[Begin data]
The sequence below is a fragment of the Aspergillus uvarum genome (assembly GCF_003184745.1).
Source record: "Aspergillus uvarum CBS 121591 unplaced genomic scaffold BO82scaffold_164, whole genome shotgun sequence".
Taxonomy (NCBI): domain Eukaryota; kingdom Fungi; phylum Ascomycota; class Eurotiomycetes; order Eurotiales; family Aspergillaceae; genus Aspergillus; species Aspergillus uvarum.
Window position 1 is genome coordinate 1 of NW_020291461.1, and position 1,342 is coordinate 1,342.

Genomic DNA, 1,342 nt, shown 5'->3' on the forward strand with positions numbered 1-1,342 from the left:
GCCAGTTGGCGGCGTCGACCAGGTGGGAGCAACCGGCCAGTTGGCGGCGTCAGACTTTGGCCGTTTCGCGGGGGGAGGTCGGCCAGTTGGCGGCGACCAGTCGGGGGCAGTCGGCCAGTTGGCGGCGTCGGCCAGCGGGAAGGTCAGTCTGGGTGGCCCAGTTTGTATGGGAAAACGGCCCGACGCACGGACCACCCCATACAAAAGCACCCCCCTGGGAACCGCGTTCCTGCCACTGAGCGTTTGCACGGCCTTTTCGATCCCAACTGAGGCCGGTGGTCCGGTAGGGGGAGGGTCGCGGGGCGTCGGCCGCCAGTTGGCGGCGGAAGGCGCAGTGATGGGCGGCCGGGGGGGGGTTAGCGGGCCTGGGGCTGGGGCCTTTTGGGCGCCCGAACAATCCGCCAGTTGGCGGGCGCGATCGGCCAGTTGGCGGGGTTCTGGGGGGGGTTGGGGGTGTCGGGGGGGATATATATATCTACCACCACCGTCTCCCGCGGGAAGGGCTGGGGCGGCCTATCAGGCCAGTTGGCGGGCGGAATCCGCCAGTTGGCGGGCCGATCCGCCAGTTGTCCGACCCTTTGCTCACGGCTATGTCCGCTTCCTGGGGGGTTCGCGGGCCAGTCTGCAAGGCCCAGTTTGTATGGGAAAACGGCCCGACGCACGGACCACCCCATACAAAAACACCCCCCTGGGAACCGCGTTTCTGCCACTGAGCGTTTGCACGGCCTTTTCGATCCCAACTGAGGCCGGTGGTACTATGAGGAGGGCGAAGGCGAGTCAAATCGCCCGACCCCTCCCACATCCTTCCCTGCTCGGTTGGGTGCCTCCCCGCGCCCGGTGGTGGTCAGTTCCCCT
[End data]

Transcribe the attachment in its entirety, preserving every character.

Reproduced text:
The sequence below is a fragment of the Aspergillus uvarum genome (assembly GCF_003184745.1).
Source record: "Aspergillus uvarum CBS 121591 unplaced genomic scaffold BO82scaffold_164, whole genome shotgun sequence".
Taxonomy (NCBI): domain Eukaryota; kingdom Fungi; phylum Ascomycota; class Eurotiomycetes; order Eurotiales; family Aspergillaceae; genus Aspergillus; species Aspergillus uvarum.
Window position 1 is genome coordinate 1 of NW_020291461.1, and position 1,342 is coordinate 1,342.

Genomic DNA, 1,342 nt, shown 5'->3' on the forward strand with positions numbered 1-1,342 from the left:
GCCAGTTGGCGGCGTCGACCAGGTGGGAGCAACCGGCCAGTTGGCGGCGTCAGACTTTGGCCGTTTCGCGGGGGGAGGTCGGCCAGTTGGCGGCGACCAGTCGGGGGCAGTCGGCCAGTTGGCGGCGTCGGCCAGCGGGAAGGTCAGTCTGGGTGGCCCAGTTTGTATGGGAAAACGGCCCGACGCACGGACCACCCCATACAAAAGCACCCCCCTGGGAACCGCGTTCCTGCCACTGAGCGTTTGCACGGCCTTTTCGATCCCAACTGAGGCCGGTGGTCCGGTAGGGGGAGGGTCGCGGGGCGTCGGCCGCCAGTTGGCGGCGGAAGGCGCAGTGATGGGCGGCCGGGGGGGGGTTAGCGGGCCTGGGGCTGGGGCCTTTTGGGCGCCCGAACAATCCGCCAGTTGGCGGGCGCGATCGGCCAGTTGGCGGGGTTCTGGGGGGGGTTGGGGGTGTCGGGGGGGATATATATATCTACCACCACCGTCTCCCGCGGGAAGGGCTGGGGCGGCCTATCAGGCCAGTTGGCGGGCGGAATCCGCCAGTTGGCGGGCCGATCCGCCAGTTGTCCGACCCTTTGCTCACGGCTATGTCCGCTTCCTGGGGGGTTCGCGGGCCAGTCTGCAAGGCCCAGTTTGTATGGGAAAACGGCCCGACGCACGGACCACCCCATACAAAAACACCCCCCTGGGAACCGCGTTTCTGCCACTGAGCGTTTGCACGGCCTTTTCGATCCCAACTGAGGCCGGTGGTACTATGAGGAGGGCGAAGGCGAGTCAAATCGCCCGACCCCTCCCACATCCTTCCCTGCTCGGTTGGGTGCCTCCCCGCGCCCGGTGGTGGTCAGTTCCCCT